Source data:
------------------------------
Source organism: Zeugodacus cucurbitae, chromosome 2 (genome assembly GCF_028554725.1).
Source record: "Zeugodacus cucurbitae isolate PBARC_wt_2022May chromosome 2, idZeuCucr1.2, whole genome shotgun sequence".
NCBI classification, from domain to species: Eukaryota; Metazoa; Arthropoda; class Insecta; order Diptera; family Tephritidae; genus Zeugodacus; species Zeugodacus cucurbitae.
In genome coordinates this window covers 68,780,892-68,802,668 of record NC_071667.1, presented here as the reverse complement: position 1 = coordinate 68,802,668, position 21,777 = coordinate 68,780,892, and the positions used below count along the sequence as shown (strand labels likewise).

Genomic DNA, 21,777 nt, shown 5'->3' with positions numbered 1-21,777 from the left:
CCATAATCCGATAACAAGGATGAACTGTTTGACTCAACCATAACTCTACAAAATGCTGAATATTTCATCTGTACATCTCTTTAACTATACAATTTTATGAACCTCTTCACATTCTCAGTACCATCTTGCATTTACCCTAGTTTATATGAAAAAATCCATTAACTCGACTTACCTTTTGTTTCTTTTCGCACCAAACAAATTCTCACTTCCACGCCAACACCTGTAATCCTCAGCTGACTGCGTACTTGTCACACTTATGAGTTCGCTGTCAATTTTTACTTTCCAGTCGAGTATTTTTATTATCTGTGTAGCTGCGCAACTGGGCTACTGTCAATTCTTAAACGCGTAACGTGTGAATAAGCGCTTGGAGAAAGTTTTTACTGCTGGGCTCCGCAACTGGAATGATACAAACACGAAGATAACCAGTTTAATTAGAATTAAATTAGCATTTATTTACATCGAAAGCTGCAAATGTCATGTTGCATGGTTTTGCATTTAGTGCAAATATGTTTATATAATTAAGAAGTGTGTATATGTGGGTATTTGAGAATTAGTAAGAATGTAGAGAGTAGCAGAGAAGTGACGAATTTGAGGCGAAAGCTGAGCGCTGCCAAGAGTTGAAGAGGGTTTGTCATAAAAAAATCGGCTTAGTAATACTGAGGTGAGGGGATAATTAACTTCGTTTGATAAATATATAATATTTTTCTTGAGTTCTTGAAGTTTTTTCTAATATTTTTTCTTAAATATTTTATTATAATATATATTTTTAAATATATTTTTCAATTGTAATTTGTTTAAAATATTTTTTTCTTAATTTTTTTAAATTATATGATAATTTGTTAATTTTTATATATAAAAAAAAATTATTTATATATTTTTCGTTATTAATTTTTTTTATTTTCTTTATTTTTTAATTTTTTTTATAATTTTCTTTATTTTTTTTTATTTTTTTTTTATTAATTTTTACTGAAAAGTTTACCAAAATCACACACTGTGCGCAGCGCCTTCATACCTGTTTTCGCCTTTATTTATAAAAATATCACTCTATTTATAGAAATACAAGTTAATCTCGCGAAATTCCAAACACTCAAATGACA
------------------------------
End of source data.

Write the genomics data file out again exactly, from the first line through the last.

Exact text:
Source organism: Zeugodacus cucurbitae, chromosome 2 (genome assembly GCF_028554725.1).
Source record: "Zeugodacus cucurbitae isolate PBARC_wt_2022May chromosome 2, idZeuCucr1.2, whole genome shotgun sequence".
NCBI classification, from domain to species: Eukaryota; Metazoa; Arthropoda; class Insecta; order Diptera; family Tephritidae; genus Zeugodacus; species Zeugodacus cucurbitae.
In genome coordinates this window covers 68,780,892-68,802,668 of record NC_071667.1, presented here as the reverse complement: position 1 = coordinate 68,802,668, position 21,777 = coordinate 68,780,892, and the positions used below count along the sequence as shown (strand labels likewise).

Genomic DNA, 21,777 nt, shown 5'->3' with positions numbered 1-21,777 from the left:
CCATAATCCGATAACAAGGATGAACTGTTTGACTCAACCATAACTCTACAAAATGCTGAATATTTCATCTGTACATCTCTTTAACTATACAATTTTATGAACCTCTTCACATTCTCAGTACCATCTTGCATTTACCCTAGTTTATATGAAAAAATCCATTAACTCGACTTACCTTTTGTTTCTTTTCGCACCAAACAAATTCTCACTTCCACGCCAACACCTGTAATCCTCAGCTGACTGCGTACTTGTCACACTTATGAGTTCGCTGTCAATTTTTACTTTCCAGTCGAGTATTTTTATTATCTGTGTAGCTGCGCAACTGGGCTACTGTCAATTCTTAAACGCGTAACGTGTGAATAAGCGCTTGGAGAAAGTTTTTACTGCTGGGCTCCGCAACTGGAATGATACAAACACGAAGATAACCAGTTTAATTAGAATTAAATTAGCATTTATTTACATCGAAAGCTGCAAATGTCATGTTGCATGGTTTTGCATTTAGTGCAAATATGTTTATATAATTAAGAAGTGTGTATATGTGGGTATTTGAGAATTAGTAAGAATGTAGAGAGTAGCAGAGAAGTGACGAATTTGAGGCGAAAGCTGAGCGCTGCCAAGAGTTGAAGAGGGTTTGTCATAAAAAAATCGGCTTAGTAATACTGAGGTGAGGGGATAATTAACTTCGTTTGATAAATATATAATATTTTTCTTGAGTTCTTGAAGTTTTTTCTAATATTTTTTCTTAAATATTTTATTATAATATATATTTTTAAATATATTTTTCAATTGTAATTTGTTTAAAATATTTTTTTCTTAATTTTTTTAAATTATATGATAATTTGTTAATTTTTATATATAAAAAAAAATTATTTATATATTTTTCGTTATTAATTTTTTTTATTTTCTTTATTTTTTAATTTTTTTTATAATTTTCTTTATTTTTTTTTATTTTTTTTTTATTAATTTTTACTGAAAAGTTTACCAAAATCACACACTGTGCGCAGCGCCTTCATACCTGTTTTCGCCTTTATTTATAAAAATATCACTCTATTTATAGAAATACAAGTTAATCTCGCGAAATTCCAAACACTCAAATGACA